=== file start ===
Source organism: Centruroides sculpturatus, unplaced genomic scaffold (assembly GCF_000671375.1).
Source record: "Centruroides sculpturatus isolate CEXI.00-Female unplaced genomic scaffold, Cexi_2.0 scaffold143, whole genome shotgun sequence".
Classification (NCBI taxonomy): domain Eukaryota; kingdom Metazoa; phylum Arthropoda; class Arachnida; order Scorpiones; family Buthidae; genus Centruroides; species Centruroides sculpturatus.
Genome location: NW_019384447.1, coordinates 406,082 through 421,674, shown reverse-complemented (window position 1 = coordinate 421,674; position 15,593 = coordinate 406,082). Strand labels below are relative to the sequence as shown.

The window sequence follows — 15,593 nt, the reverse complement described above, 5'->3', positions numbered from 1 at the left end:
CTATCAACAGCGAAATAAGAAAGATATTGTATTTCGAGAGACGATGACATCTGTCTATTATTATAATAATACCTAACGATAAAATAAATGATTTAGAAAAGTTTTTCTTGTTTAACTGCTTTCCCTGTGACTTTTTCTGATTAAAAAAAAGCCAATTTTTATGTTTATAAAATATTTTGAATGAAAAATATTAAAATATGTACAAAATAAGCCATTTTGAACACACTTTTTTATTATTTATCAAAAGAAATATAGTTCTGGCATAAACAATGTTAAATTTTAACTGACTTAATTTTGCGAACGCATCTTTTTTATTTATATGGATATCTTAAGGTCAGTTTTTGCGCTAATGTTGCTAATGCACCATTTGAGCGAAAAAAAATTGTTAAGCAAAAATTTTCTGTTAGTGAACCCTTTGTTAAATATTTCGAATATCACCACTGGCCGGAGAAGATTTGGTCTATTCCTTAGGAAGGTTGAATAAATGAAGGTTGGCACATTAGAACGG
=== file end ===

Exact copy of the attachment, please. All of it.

Source organism: Centruroides sculpturatus, unplaced genomic scaffold (assembly GCF_000671375.1).
Source record: "Centruroides sculpturatus isolate CEXI.00-Female unplaced genomic scaffold, Cexi_2.0 scaffold143, whole genome shotgun sequence".
Classification (NCBI taxonomy): domain Eukaryota; kingdom Metazoa; phylum Arthropoda; class Arachnida; order Scorpiones; family Buthidae; genus Centruroides; species Centruroides sculpturatus.
Genome location: NW_019384447.1, coordinates 406,082 through 421,674, shown reverse-complemented (window position 1 = coordinate 421,674; position 15,593 = coordinate 406,082). Strand labels below are relative to the sequence as shown.

The window sequence follows — 15,593 nt, the reverse complement described above, 5'->3', positions numbered from 1 at the left end:
CTATCAACAGCGAAATAAGAAAGATATTGTATTTCGAGAGACGATGACATCTGTCTATTATTATAATAATACCTAACGATAAAATAAATGATTTAGAAAAGTTTTTCTTGTTTAACTGCTTTCCCTGTGACTTTTTCTGATTAAAAAAAAGCCAATTTTTATGTTTATAAAATATTTTGAATGAAAAATATTAAAATATGTACAAAATAAGCCATTTTGAACACACTTTTTTATTATTTATCAAAAGAAATATAGTTCTGGCATAAACAATGTTAAATTTTAACTGACTTAATTTTGCGAACGCATCTTTTTTATTTATATGGATATCTTAAGGTCAGTTTTTGCGCTAATGTTGCTAATGCACCATTTGAGCGAAAAAAAATTGTTAAGCAAAAATTTTCTGTTAGTGAACCCTTTGTTAAATATTTCGAATATCACCACTGGCCGGAGAAGATTTGGTCTATTCCTTAGGAAGGTTGAATAAATGAAGGTTGGCACATTAGAACGG